Muscle Sport Magazine

Jai Alai – A Player’s Strike Struck the Sport Down in the USA

Trip Advisor

Call it the perfect storm, time-wise, for something that was ready to explode to implode. The sport of jai alai had turned from an obscure import from Europe at the turn of the twentieth century to a jet-setting sport of sorts, with A-listers and even presidents becoming regular spectators during the World War Two era. But it really began to flourish as an outlet for gambling like horse racing.


Any time that there is money to be made, people will pay attention. The race track, sports book at the casino, or online slots in Pennsylvania. If folks feel that they can turn a profit and be entertained at the same time, eyes will be fixated.


So what exactly is jai alai, you may ask yourself? It is played in a 175-foot court similar to racquetball, with the fourth wall being on the right side and of the ‘open’ variety (plexiglass or a chain link fence, for example) to allow for the fans to have a full view of all the action. It’s a one-on-one game, with each player wearing a glove-like curved basket device called a cesta that they use to catch the pelota (ball), which they then whip off the front wall at speeds in the 150 miles per hour range. A point is scored if the opponent cannot catch and return a live ball that stays in bounds. If you lose a point, you are relegated to the end of the bench and only get another opportunity if the rest of the ones ahead of you are out before one of them scores seven or nine points, depending on the rules for that particular event.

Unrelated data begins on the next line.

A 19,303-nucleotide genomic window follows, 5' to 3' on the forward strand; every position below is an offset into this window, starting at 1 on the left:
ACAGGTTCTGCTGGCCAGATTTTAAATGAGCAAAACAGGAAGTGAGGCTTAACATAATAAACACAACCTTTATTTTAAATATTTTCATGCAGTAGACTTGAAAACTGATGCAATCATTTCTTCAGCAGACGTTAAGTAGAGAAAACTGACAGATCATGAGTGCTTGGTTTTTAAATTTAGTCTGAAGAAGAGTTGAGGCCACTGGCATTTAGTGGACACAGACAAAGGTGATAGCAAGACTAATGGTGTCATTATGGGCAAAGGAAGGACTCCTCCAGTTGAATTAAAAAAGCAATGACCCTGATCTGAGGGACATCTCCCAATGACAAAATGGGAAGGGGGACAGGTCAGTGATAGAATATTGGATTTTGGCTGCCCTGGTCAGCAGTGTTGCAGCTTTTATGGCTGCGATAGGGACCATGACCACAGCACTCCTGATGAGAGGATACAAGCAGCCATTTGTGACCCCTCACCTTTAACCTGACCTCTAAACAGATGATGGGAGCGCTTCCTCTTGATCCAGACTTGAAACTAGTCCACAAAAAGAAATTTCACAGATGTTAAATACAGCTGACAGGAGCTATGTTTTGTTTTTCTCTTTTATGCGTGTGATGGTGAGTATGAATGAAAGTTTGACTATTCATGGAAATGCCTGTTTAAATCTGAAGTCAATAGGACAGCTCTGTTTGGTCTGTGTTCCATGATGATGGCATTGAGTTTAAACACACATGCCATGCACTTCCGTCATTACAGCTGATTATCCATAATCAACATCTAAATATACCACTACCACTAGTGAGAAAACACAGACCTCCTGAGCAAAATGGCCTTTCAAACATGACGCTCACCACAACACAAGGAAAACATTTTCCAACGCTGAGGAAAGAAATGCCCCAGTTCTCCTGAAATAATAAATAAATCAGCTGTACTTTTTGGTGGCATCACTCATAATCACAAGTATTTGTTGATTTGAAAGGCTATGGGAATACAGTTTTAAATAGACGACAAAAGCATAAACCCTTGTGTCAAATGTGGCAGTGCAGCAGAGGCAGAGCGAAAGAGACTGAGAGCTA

There are also versions of the game with 16 total players at the start and it being of the doubles variety, common in tennis racquetball. The strategy is quite a bit different since more of the court can be covered by a teammate. And in the case of a lost point, both players on that ‘team’ rotate out.


The state of Florida became the epicenter for jai alai and the courts the game is played on/in – which are called frontons – began to pop up in cities like Miami for over four decades beginning in the 1950s. Other states such as Connecticut and Nevada also tried their hand at jai alai with some success, but the main place for the best players remained in Florida.


The seating capacity at the frontons grew from 7,000 to 13,000 and the gambling aspect made it a money maker. The players – who frequently suffered injuries due to the risk factor – felt that they should receive a raise and went on strike in 1988 – for three years. If a work stoppage in 1994 affected Major League Baseball for as long as it did (only to be rescued by the steroid era’s home run chase four season later), then a sport like jai alai didn’t have a chance. Scab players were brought in until the contract issues were worked out, but the fans didn’t stick around long enough to notice; the already-niche sport had been mostly forgotten.


It still exists today, however, with Florida still being the hot spot for the top talent worldwide. The Basque section of Spain – the birthplace of jai alai – is still in the equation, but the money is made in Florida. The top player’s in the world can earn earn a salary in the six figures and although the gaming aspect is prevalent, the city of St. Petersburg, Florida built a court for amateurs where there is no gambling involved.


The amount of spectators has dropped to less than 1,000 per event, a far cry from its hey day with 13 times that amount. But because Florida law dictates that in order for a casino to operate and rake in the millions of dollars lost in the slot machines and on the black jack tables, it must also have a sport on site. (EDITOR’S NOTE: This is not the case for Indian-run casinos.) So unless there is a change, jai alai – even though on its own is a losing proposition – will have a presence in the Sunshine State.

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